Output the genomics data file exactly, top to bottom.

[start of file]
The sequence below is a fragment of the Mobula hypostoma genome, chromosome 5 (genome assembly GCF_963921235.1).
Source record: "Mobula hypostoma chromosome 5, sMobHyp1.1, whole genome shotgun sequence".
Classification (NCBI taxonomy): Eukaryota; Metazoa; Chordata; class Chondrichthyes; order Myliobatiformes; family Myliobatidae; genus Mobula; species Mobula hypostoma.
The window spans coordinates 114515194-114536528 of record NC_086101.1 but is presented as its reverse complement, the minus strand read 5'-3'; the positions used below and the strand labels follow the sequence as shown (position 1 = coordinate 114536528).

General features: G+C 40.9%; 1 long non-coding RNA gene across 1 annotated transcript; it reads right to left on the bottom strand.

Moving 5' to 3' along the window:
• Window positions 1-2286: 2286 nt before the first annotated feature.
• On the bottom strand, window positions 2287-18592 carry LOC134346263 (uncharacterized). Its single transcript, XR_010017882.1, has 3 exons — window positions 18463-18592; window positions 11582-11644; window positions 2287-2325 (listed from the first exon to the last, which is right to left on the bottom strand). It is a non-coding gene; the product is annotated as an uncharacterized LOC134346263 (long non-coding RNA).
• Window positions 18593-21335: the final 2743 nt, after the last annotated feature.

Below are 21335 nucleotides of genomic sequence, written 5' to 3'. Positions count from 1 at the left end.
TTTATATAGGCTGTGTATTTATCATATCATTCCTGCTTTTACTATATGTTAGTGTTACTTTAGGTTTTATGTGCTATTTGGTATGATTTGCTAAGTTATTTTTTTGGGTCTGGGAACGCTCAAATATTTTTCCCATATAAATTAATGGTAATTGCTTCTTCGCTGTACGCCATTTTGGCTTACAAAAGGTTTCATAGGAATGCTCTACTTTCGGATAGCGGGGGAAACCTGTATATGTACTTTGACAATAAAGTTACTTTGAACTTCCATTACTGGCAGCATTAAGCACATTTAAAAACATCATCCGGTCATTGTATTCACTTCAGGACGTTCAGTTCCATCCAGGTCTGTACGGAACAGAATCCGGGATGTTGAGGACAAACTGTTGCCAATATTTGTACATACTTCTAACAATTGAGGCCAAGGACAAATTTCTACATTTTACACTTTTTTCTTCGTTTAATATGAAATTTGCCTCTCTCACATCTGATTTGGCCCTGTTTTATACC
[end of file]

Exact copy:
The sequence below is a fragment of the Mobula hypostoma genome, chromosome 5 (genome assembly GCF_963921235.1).
Source record: "Mobula hypostoma chromosome 5, sMobHyp1.1, whole genome shotgun sequence".
Classification (NCBI taxonomy): Eukaryota; Metazoa; Chordata; class Chondrichthyes; order Myliobatiformes; family Myliobatidae; genus Mobula; species Mobula hypostoma.
The window spans coordinates 114515194-114536528 of record NC_086101.1 but is presented as its reverse complement, the minus strand read 5'-3'; the positions used below and the strand labels follow the sequence as shown (position 1 = coordinate 114536528).

General features: G+C 40.9%; 1 long non-coding RNA gene across 1 annotated transcript; it reads right to left on the bottom strand.

Moving 5' to 3' along the window:
• Window positions 1-2286: 2286 nt before the first annotated feature.
• On the bottom strand, window positions 2287-18592 carry LOC134346263 (uncharacterized). Its single transcript, XR_010017882.1, has 3 exons — window positions 18463-18592; window positions 11582-11644; window positions 2287-2325 (listed from the first exon to the last, which is right to left on the bottom strand). It is a non-coding gene; the product is annotated as an uncharacterized LOC134346263 (long non-coding RNA).
• Window positions 18593-21335: the final 2743 nt, after the last annotated feature.

Below are 21335 nucleotides of genomic sequence, written 5' to 3'. Positions count from 1 at the left end.
TTTATATAGGCTGTGTATTTATCATATCATTCCTGCTTTTACTATATGTTAGTGTTACTTTAGGTTTTATGTGCTATTTGGTATGATTTGCTAAGTTATTTTTTTGGGTCTGGGAACGCTCAAATATTTTTCCCATATAAATTAATGGTAATTGCTTCTTCGCTGTACGCCATTTTGGCTTACAAAAGGTTTCATAGGAATGCTCTACTTTCGGATAGCGGGGGAAACCTGTATATGTACTTTGACAATAAAGTTACTTTGAACTTCCATTACTGGCAGCATTAAGCACATTTAAAAACATCATCCGGTCATTGTATTCACTTCAGGACGTTCAGTTCCATCCAGGTCTGTACGGAACAGAATCCGGGATGTTGAGGACAAACTGTTGCCAATATTTGTACATACTTCTAACAATTGAGGCCAAGGACAAATTTCTACATTTTACACTTTTTTCTTCGTTTAATATGAAATTTGCCTCTCTCACATCTGATTTGGCCCTGTTTTATACC